Blog:Session 2 Ontology Use in Machine Learning

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(Abstract)
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'''Motivation''': Discuss the kinds of ontologies needed for ML, and their "ground rules" and requirements.
 
'''Motivation''': Discuss the kinds of ontologies needed for ML, and their "ground rules" and requirements.
  
Please also see the [[http://ontologforum.org/index.php/Blog:Improving_Machine_Learning_using_Background_Knowledge Track's blog page]].
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Please also see the [http://ontologforum.org/index.php/Blog:Improving_Machine_Learning_using_Background_Knowledge Track's blog page].
  
 
== Agenda and Speakers ==
 
== Agenda and Speakers ==

Revision as of 15:44, 14 March 2017

Contents

Session 2, Track B: Improving Machine Learning Using Background Knowledge

SessionChairs: Mike Bennett and Andrea Westerinen

Abstract

Context: Background knowledge and ontologies can be used to improve machine learning model selection, processing, data preparation and results.

Perception: Machine Learning requires knowledge of the domain being examined to define relevant hypotheses, infer missing information in data, choose relevant features, etc.

Motivation: Discuss the kinds of ontologies needed for ML, and their "ground rules" and requirements.

Please also see the Track's blog page.

Agenda and Speakers

  • Introduction: Mike Bennett and Andrea Westerinen (Slides TBA)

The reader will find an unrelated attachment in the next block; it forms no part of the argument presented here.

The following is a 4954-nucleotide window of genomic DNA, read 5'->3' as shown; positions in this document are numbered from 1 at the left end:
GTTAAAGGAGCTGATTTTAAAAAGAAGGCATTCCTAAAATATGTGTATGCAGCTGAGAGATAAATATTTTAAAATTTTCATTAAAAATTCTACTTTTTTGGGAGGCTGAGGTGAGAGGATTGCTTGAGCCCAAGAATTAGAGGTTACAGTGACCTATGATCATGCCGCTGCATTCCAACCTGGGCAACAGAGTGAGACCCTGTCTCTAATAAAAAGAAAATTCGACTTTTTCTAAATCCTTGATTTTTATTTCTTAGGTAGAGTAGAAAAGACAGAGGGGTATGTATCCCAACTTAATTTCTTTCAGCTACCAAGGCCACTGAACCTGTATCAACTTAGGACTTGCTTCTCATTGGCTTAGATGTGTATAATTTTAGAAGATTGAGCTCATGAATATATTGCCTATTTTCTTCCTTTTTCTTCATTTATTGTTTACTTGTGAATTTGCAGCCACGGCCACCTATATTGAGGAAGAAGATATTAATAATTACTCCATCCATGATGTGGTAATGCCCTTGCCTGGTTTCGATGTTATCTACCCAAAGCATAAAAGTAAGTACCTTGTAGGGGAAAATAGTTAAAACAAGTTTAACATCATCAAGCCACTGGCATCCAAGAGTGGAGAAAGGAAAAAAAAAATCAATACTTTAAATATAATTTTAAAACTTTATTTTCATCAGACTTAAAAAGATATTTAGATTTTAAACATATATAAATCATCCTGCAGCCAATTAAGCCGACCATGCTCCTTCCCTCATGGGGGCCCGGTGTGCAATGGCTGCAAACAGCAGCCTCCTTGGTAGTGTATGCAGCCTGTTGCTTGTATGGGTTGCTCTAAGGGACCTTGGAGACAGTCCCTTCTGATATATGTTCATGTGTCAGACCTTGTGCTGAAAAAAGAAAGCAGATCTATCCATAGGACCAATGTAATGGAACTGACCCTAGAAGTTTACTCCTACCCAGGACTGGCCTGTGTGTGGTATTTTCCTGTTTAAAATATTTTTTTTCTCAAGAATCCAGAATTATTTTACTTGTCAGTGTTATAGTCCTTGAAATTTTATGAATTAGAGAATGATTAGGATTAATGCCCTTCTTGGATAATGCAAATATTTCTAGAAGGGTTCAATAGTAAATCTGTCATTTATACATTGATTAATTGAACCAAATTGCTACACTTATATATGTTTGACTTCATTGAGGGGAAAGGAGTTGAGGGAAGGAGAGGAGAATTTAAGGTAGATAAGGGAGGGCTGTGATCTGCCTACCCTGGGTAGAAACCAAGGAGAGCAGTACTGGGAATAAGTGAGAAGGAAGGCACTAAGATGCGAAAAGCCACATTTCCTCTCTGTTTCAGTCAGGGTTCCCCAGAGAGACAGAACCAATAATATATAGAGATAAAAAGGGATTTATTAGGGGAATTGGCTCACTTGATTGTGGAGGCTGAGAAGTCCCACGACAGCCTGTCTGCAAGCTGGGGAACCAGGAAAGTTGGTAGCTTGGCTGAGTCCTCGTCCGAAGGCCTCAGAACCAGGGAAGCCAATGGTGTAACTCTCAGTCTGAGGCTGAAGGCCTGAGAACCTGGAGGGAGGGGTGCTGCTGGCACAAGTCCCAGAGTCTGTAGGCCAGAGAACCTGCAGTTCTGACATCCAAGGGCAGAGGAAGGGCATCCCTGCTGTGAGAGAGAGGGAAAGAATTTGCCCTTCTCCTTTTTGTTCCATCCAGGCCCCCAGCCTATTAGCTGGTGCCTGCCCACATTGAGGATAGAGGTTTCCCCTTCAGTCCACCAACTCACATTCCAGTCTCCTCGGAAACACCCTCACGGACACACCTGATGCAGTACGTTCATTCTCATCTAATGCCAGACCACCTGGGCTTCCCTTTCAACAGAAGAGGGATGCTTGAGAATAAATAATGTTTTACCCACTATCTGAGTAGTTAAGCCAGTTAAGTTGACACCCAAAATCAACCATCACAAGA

Speakers

  • TBD

Title, Slides and Abstract: TBD

  • Ken Baclawki (College of Computer and Information Science, Northeastern University)

Title, Slides and Abstract: Combining Ontologies and Machine Learning to Improve Decision Making

Decision making is fundamental for modern systems whether they are controlled by humans, computers or both. Machine Learning (ML) is an increasingly popular technique for decision making. This talk will give an overview of work at Oracle and Northeastern University that combines ontologies with ML and other techniques. Benefits of our combination include improving the quality of decisions, making decisions understandable, and improving the adaptability of decision making processes in response to changing conditions. Ontologies are especially well suited to improving decision making that includes both humans and computers. This is the case not only when humans are directly involved as system operators but also when humans are acting as regulators for autonomous systems. These techniques have been applied or proposed in a variety of domains such as customer support, healthcare, cloud services, aircraft operation, and nuclear power plants.

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